‘That you will! Who is this with you?’ Was there an edge of accusation in his voice?

  ‘Friends of mine, from Buck Duchy, of the Six Duchies. But let me save that telling for when I am on board. Shouting across a dock is no way to converse.’

  ‘I agree!’ This shouted comment came from a small, dark-haired woman leaning over Paragon’s railing. Her teeth were white in a wind-weathered face. ‘Come aboard and welcome. Leftrin and Alise will send your things over, and then I hope they’ll join us for a glass or two. Amber, well met! I could scarcely believe the news the bird brought. Come aboard!’ She shifted her gaze to me, and her grin widened. ‘I look forward to meeting the man who shares a face with our ship.’ With that, she ducked back out of sight.

  At her words, Paragon’s smile dimmed and he crossed his arms on his chest. He turned his head and watched Amber from the corner of his eyes. She gave me half a smile. ‘That was Althea Vestrit, aunt to Queen Malta. She is either the captain or the mate on Paragon, depending on who you ask.’ She turned her face toward me. ‘You will like her, and Brashen Trell.’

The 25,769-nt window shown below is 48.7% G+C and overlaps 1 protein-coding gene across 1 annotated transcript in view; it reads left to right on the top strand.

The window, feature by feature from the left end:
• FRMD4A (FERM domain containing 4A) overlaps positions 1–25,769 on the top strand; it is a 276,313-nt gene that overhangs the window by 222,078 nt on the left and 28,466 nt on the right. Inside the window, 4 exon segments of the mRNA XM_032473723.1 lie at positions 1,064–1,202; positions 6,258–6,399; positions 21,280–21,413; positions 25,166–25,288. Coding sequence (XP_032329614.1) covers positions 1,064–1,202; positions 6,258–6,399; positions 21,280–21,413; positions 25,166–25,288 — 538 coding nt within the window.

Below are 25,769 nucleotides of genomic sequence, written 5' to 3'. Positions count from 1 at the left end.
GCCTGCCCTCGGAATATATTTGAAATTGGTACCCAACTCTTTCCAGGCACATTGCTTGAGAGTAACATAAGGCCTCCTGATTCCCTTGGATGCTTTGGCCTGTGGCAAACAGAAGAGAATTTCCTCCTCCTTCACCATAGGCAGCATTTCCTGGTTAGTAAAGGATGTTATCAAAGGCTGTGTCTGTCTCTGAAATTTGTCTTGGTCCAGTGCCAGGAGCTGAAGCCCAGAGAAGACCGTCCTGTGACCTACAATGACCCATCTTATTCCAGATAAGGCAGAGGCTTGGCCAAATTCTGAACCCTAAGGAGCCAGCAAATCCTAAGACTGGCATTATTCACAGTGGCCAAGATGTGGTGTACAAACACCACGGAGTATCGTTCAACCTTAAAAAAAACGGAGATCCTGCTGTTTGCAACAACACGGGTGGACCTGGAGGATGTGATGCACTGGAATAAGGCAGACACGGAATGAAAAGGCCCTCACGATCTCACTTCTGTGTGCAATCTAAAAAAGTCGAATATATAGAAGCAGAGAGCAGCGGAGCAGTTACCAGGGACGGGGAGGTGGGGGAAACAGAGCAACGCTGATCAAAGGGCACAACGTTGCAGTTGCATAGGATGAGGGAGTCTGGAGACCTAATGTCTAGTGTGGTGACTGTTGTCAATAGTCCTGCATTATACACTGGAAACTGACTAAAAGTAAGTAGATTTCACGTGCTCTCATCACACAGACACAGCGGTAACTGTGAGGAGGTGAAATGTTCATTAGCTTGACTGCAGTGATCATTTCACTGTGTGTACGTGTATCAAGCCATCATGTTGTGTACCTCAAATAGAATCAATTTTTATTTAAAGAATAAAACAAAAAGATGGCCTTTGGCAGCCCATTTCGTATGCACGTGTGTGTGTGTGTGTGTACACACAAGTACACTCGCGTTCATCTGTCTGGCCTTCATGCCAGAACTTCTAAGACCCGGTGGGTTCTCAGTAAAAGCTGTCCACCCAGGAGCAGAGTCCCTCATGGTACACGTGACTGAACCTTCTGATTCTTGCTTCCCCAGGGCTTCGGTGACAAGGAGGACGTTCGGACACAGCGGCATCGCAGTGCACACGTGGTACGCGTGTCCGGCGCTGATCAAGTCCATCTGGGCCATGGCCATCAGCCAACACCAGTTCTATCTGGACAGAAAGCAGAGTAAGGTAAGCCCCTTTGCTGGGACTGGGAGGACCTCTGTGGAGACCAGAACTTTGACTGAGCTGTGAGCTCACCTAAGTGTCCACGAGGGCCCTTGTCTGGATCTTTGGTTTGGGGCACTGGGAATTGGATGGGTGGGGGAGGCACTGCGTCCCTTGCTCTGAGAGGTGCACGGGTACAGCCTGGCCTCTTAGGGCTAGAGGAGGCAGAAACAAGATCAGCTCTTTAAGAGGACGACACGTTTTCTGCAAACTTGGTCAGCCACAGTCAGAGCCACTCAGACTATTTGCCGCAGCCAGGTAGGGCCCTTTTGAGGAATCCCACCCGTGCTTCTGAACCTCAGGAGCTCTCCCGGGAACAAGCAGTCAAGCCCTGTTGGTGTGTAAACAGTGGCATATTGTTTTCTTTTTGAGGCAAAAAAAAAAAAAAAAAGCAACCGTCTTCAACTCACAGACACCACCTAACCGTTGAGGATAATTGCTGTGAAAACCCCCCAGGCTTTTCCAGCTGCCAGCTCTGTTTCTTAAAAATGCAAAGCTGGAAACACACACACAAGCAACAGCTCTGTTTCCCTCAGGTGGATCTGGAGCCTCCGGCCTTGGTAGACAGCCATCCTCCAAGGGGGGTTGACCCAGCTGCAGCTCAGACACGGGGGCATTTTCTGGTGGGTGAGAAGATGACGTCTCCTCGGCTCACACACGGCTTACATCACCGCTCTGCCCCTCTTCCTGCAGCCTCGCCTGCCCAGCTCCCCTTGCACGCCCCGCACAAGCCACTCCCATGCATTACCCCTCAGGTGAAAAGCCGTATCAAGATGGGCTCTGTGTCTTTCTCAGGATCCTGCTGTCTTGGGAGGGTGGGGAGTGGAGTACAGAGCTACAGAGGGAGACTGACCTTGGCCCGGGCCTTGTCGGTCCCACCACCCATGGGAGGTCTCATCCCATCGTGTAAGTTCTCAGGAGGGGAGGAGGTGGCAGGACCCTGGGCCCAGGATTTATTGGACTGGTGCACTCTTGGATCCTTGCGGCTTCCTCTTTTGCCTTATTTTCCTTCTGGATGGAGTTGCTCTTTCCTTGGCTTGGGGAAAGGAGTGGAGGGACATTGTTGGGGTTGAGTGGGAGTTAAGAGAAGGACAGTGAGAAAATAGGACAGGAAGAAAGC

Docking and disembarking was a precise and slow process. Captain Leftrin had to be completely satisfied with the docking before he would allow a gangplank to be lowered. He ordered that our possessions be transferred to Paragon. Then he and Alise escorted my small party down the gangplank, across the dock, and then up a rope ladder flung down to us from Paragon’s railing. Leftrin led the way, and Lant and then Perseverance followed easily enough. Spark’s skirts gave her a bit of trouble as she ascended. I stood holding the ladder taut and waiting for Amber to ascend. ‘No need,’ the figurehead announced. He twisted lithely from his waist, leaned down low and offered Amber his outstretched hands.